In moments of transition, stories are often told and enacted in order to enable smooth passage between experiences (Gersie, 1997). Metaphorical or analogical bootstrapping occurs as we seek to link one unknown or unfamiliar moment to another (Gentner, 2010). In a similar vein, Boal’s (1995) concept of metaxic action takes place in the space between experiences, potentially within multiple stories told in order to move the individual across aesthetic and emotional distance, from where they were before that reflexive moment, to where they need to be. Based on my doctoral research, this paper invites exploration of the concept of reflexing in the moment of embodied story creating/telling/ listening as a shared, physical experience. Through collective experience, individual’s sense of self is altered, changed and sometimes transformed. This paper explores the sometimes stormy journey through the embodied storying process for me as researcher/participant, questioning my shifting perspectives on my own practice.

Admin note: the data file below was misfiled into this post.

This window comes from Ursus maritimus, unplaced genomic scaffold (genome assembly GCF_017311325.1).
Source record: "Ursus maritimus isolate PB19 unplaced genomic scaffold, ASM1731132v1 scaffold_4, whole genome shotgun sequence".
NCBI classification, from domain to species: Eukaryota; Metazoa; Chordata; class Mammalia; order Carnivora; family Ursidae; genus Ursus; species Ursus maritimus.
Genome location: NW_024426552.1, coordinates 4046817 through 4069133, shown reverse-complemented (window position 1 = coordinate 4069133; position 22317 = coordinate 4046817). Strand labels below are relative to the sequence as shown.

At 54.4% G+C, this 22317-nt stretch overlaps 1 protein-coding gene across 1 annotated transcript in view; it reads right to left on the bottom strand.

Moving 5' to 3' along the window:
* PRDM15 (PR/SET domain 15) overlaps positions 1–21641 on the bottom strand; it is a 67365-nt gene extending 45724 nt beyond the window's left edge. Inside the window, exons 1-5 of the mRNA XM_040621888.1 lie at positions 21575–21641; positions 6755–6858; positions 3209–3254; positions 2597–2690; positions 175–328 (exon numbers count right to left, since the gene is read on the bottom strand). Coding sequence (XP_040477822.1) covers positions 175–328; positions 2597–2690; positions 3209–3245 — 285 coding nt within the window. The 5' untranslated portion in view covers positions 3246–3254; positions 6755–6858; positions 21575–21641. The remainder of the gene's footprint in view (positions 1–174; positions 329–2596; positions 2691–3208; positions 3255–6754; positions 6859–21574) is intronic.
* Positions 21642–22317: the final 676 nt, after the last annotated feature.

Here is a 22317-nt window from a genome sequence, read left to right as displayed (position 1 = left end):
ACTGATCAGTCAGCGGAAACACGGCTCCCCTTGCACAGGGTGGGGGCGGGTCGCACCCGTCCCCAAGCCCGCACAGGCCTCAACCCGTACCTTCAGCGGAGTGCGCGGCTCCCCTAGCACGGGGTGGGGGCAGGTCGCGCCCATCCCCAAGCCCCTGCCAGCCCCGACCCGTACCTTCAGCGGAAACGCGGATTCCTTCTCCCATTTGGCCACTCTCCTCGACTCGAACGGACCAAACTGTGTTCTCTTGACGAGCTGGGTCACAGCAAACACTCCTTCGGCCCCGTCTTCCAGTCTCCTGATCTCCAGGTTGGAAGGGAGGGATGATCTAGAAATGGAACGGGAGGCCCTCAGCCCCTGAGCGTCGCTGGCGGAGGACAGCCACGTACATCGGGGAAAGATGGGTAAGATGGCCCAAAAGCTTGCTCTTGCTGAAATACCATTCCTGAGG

Currently heading up the business and enterprise area at Bishop Grosseteste University in Lincoln, England, Elinor has worked extensively with applied theatre processes, recently using storytelling as a method of reflective practice processing with education professionals and leaders. Her most recent book “Playing in a House of Mirrors: Applied Theatre as Reflective Practice” co-edited with Dr Warren Linds, was stimulated by her doctoral research into the 6-Part-Story Method. Current areas of interest for Elinor focus on building on the embodied reflexivity work she developed in her doctoral research, and considering how emotions impact on the facilitators of learning experiences; in particular those using coaching as a model of education delivery.